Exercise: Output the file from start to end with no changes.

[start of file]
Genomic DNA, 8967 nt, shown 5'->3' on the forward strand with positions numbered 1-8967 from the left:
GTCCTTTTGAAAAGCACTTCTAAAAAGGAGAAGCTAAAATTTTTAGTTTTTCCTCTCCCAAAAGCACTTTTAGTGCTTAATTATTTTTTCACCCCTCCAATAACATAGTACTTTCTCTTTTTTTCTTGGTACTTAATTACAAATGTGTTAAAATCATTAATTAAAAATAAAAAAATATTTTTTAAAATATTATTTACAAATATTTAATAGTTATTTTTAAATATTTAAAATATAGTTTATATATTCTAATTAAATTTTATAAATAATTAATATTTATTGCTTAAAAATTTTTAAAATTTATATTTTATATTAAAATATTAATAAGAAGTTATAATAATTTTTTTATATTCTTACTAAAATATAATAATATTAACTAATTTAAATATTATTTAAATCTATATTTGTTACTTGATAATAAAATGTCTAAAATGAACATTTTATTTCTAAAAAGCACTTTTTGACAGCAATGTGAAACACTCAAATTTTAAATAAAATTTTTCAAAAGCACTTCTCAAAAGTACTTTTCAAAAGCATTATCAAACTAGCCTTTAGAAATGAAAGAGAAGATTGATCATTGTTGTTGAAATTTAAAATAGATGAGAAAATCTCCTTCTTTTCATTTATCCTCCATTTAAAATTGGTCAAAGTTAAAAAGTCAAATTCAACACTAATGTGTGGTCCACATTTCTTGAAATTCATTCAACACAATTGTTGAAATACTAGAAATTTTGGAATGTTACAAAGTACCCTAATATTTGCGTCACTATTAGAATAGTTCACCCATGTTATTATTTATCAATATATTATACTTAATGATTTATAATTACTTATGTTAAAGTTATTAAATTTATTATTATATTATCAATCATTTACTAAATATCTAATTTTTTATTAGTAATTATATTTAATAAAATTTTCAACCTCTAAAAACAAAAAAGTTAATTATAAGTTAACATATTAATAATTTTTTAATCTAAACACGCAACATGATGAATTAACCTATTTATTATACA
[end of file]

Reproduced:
Genomic DNA, 8967 nt, shown 5'->3' on the forward strand with positions numbered 1-8967 from the left:
GTCCTTTTGAAAAGCACTTCTAAAAAGGAGAAGCTAAAATTTTTAGTTTTTCCTCTCCCAAAAGCACTTTTAGTGCTTAATTATTTTTTCACCCCTCCAATAACATAGTACTTTCTCTTTTTTTCTTGGTACTTAATTACAAATGTGTTAAAATCATTAATTAAAAATAAAAAAATATTTTTTAAAATATTATTTACAAATATTTAATAGTTATTTTTAAATATTTAAAATATAGTTTATATATTCTAATTAAATTTTATAAATAATTAATATTTATTGCTTAAAAATTTTTAAAATTTATATTTTATATTAAAATATTAATAAGAAGTTATAATAATTTTTTTATATTCTTACTAAAATATAATAATATTAACTAATTTAAATATTATTTAAATCTATATTTGTTACTTGATAATAAAATGTCTAAAATGAACATTTTATTTCTAAAAAGCACTTTTTGACAGCAATGTGAAACACTCAAATTTTAAATAAAATTTTTCAAAAGCACTTCTCAAAAGTACTTTTCAAAAGCATTATCAAACTAGCCTTTAGAAATGAAAGAGAAGATTGATCATTGTTGTTGAAATTTAAAATAGATGAGAAAATCTCCTTCTTTTCATTTATCCTCCATTTAAAATTGGTCAAAGTTAAAAAGTCAAATTCAACACTAATGTGTGGTCCACATTTCTTGAAATTCATTCAACACAATTGTTGAAATACTAGAAATTTTGGAATGTTACAAAGTACCCTAATATTTGCGTCACTATTAGAATAGTTCACCCATGTTATTATTTATCAATATATTATACTTAATGATTTATAATTACTTATGTTAAAGTTATTAAATTTATTATTATATTATCAATCATTTACTAAATATCTAATTTTTTATTAGTAATTATATTTAATAAAATTTTCAACCTCTAAAAACAAAAAAGTTAATTATAAGTTAACATATTAATAATTTTTTAATCTAAACACGCAACATGATGAATTAACCTATTTATTATACA